Shades of Greyhttps://indianexpress.com/article/lifestyle/art-and-culture/shades-of-grey-apartheid-in-south-africa-hindu-muslim-divide-in-india-6110699/

Shades of Grey

To make a point that the world is divided, he brought the play The Island to Pune and staged it at Raah - A Literacy and Cultural Centre on November 2.

Shades of Grey
A scene from the play, The Island

Written by Mitali Dhar

I believe apartheid is not over yet. The year may be 2019 but my friends teaching in South Africa tell me that segregation still continues. Those who got money are white, whether they are black-skinned or white-skinned, and those who have not got any money are blacks and they are poor. Worldwide, negotiating with ideas, we have not managed to go beyond devised binaries. In India, we have the Brahmin and Dalit issues, and the Hindu and Muslim issues, among others,” says theatre director Hartman De Souza of The Space Theatre Ensemble from Goa.

To make a point that the world is divided, he brought the play The Island to Pune and staged it at Raah – A Literacy and Cultural Centre on November 2. The plot is inspired by a true story during the time of apartheid in South Africa.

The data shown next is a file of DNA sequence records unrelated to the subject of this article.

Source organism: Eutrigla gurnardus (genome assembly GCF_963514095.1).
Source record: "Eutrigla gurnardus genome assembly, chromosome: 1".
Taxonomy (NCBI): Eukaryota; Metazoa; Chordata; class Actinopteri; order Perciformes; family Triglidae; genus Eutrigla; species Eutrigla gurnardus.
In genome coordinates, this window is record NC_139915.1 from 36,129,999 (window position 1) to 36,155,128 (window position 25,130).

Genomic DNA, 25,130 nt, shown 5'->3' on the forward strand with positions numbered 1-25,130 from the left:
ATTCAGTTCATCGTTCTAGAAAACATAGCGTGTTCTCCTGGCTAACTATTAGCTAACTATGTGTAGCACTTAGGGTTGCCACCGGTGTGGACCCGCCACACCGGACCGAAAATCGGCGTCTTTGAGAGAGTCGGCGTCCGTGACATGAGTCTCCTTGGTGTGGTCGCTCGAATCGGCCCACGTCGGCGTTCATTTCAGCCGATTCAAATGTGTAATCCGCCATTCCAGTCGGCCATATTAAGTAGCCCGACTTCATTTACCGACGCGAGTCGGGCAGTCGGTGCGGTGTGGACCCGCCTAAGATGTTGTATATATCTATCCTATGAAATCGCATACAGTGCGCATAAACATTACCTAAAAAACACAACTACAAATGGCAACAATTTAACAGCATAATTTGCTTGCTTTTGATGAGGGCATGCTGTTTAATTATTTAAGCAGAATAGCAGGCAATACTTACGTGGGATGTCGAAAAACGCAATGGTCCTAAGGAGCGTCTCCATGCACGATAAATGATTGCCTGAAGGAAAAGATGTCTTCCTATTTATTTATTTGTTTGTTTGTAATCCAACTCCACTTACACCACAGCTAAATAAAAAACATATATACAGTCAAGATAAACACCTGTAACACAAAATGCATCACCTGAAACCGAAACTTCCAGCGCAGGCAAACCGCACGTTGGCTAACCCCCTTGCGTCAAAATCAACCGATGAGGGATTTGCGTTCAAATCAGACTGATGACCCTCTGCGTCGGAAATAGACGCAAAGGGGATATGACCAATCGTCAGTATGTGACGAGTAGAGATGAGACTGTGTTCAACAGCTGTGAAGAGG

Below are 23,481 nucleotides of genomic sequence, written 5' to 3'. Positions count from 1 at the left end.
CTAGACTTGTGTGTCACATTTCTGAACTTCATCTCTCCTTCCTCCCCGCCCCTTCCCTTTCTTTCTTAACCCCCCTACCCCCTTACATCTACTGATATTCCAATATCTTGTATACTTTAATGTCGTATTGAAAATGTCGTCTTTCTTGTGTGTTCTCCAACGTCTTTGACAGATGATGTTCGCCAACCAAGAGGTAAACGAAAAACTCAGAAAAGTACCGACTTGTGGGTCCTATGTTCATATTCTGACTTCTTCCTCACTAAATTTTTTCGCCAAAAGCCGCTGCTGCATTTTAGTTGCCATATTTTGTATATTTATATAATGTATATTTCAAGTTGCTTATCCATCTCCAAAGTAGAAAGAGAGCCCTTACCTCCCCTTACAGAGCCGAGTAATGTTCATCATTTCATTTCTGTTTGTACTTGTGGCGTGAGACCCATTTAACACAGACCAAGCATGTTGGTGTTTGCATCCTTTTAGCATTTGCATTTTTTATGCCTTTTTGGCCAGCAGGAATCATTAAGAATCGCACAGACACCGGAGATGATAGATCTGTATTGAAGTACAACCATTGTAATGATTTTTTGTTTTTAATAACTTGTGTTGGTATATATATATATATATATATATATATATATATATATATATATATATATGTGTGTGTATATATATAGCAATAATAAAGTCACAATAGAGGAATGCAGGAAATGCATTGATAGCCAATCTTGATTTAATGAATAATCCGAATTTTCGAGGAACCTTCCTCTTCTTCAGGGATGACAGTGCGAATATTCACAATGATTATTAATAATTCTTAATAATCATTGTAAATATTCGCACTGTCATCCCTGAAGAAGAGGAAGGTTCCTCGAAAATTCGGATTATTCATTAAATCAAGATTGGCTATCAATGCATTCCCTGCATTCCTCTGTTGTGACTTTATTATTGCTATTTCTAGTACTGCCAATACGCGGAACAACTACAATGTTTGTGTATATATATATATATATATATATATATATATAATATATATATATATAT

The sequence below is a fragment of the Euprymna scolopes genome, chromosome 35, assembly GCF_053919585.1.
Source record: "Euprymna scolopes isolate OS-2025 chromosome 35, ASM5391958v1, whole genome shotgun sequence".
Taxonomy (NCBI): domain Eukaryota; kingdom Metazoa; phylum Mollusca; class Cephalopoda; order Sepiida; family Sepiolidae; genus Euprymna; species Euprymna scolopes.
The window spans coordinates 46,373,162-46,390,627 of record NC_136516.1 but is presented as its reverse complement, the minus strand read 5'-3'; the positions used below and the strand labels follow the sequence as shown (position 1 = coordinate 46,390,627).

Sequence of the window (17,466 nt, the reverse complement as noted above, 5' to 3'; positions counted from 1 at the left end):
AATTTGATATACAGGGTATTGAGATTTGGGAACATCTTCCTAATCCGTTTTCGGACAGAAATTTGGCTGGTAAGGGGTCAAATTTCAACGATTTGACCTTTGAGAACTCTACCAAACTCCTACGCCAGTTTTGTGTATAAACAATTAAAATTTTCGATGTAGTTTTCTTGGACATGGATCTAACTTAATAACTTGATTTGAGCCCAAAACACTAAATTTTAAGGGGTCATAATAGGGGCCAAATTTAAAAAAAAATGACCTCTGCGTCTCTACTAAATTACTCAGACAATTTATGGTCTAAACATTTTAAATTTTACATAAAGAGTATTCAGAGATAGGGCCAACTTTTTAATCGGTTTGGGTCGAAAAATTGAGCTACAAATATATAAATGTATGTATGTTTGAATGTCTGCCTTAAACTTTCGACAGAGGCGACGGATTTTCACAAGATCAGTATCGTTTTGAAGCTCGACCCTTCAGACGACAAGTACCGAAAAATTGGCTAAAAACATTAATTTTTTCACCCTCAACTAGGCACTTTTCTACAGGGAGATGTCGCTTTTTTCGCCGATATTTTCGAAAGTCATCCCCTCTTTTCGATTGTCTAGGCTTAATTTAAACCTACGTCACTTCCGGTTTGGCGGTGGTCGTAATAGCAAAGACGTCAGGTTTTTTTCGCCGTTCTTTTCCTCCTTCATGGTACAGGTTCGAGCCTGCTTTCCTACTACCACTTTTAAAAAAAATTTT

At the centre of The Island is a notorious prison in South Africa, where John and Winston are political detainees and cellmates. One has recently appealed against his sentence and is soon to be released, the other is going to stay in prison for the foreseeable future at least. After irrationally overwhelming days labouring beneath the sun, they return to their dim cell. The men are part of a theatre programme in the jail and are to perform Sophocles’ play Antigone for other prisoners.

Winston takes the portion of youthful Antigone, who resists the laws of the state for the purpose of her soul. John takes the portion of Creon, the lord, who is so frantic to hold onto control that he will pulverise any contradict. Practices within the cramped cell test their fellowship and strain their versatility in this holding, striking representation of apartheid-era battle. This advanced classic by Tony Award-winners Athol Fugard, John Kani and Winston Ntshona celebrates trust, energy and the quality of fellowship.